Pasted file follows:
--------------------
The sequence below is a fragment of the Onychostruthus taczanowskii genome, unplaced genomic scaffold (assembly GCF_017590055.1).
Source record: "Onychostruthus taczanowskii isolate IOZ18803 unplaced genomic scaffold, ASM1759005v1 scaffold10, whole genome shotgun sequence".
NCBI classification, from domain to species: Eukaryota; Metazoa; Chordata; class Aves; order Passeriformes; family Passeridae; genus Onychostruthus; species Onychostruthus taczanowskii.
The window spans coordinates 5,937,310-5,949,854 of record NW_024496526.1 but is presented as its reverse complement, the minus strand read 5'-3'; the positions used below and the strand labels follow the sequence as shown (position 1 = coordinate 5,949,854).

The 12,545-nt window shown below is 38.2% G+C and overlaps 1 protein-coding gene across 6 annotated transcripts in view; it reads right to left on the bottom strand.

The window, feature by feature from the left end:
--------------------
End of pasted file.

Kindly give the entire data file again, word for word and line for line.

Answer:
The sequence below is a fragment of the Onychostruthus taczanowskii genome, unplaced genomic scaffold (assembly GCF_017590055.1).
Source record: "Onychostruthus taczanowskii isolate IOZ18803 unplaced genomic scaffold, ASM1759005v1 scaffold10, whole genome shotgun sequence".
NCBI classification, from domain to species: Eukaryota; Metazoa; Chordata; class Aves; order Passeriformes; family Passeridae; genus Onychostruthus; species Onychostruthus taczanowskii.
The window spans coordinates 5,937,310-5,949,854 of record NW_024496526.1 but is presented as its reverse complement, the minus strand read 5'-3'; the positions used below and the strand labels follow the sequence as shown (position 1 = coordinate 5,949,854).

The 12,545-nt window shown below is 38.2% G+C and overlaps 1 protein-coding gene across 6 annotated transcripts in view; it reads right to left on the bottom strand.

The window, feature by feature from the left end: